insulation materials or systems and air sealing materials or systems (30% of costs). Insulation materials or systems and air sealing materials or systems: must meet the criteria established by the International Energy Conservation Code (IECC) standard in effect at the start of the year that is two years prior to the year the materials or systems are placed in service. For example, materials or systems placed in service in 2025 must meet the criteria established by the IECC standard in effect on January 1, 2023, to qualify for the Energy Efficient Home Improvement Credit in 2025.

A taxpayer may not include the labor costs for qualified energy efficient building envelope components including a qualifying insulation material or system, exterior window, skylight, or exterior door. Thus, for an energy efficient building envelope component for which a taxpayer pays a fixed price, the taxpayer must make a reasonable allocation between the qualifying cost of the property and the nonqualifying labor cost of the installation.

When calculating the Residential Clean Energy Property Credit, a taxpayer may include the labor costs properly allocable to the onsite preparation, assembly, or original installation of the qualified property and for piping or wiring to interconnect the qualifying property to the home.

Are roofing expenditures that were necessary for the installation of solar panels eligible for the Residential Clean Energy Property Credit?

A2. In general, traditional roofing materials and structural components do not qualify for the Residential Clean Energy Property Credit because they primarily serve a roofing or structural function. However, some solar roofing tiles and solar roofing shingles serve as solar electric collectors while also performing the function of traditional roofing, serving both the functions of solar electric generation and structural support and such items qualify for the credit.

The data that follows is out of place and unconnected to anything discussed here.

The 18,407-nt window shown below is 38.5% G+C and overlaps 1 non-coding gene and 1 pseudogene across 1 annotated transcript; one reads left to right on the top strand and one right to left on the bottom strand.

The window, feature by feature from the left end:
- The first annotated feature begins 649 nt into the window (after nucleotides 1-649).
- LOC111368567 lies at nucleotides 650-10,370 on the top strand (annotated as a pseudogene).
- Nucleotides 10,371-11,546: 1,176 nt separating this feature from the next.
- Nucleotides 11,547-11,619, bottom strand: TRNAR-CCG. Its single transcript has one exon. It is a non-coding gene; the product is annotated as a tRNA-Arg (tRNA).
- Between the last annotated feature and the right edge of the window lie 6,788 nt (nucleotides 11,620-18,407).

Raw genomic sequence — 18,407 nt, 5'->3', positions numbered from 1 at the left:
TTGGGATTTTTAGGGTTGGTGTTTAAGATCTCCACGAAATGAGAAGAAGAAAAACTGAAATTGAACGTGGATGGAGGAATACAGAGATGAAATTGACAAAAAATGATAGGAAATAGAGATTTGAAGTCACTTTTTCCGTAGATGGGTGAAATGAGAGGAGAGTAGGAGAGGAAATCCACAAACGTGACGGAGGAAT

Roofs are no longer part of the “New Energy Credit” unless solar in nature

Do you have an updated list of the qualifications for each of these energy properties such as the SEER on air conditioners or the window/door requirements.

This is what is currently available and will be updated as more information is available.

I have a client who is building a new home.  He has a contractor performing the actual labor, but my client is paying for everything.  Will my client qualify for the energy credits on the windows, doors, air conditioner, furnace etc.? 

The following residential clean energy expenditures are eligible for a Residential Clean Energy Property Credit of 30% of the cost:

What energy efficiency requirements must be met to qualify for the Energy Efficient Home Improvement Credit? (added December 22, 2022)

A1. The following energy efficiency requirements must be met to qualify for the Energy Efficient Home Improvement Credit:

Q2. What energy efficiency requirements must be met to qualify for the Residential Clean Energy Property Credit? (added December 22, 2022)

A2. The following energy efficiency requirements must be met to qualify for the Residential Clean Energy Property Credit: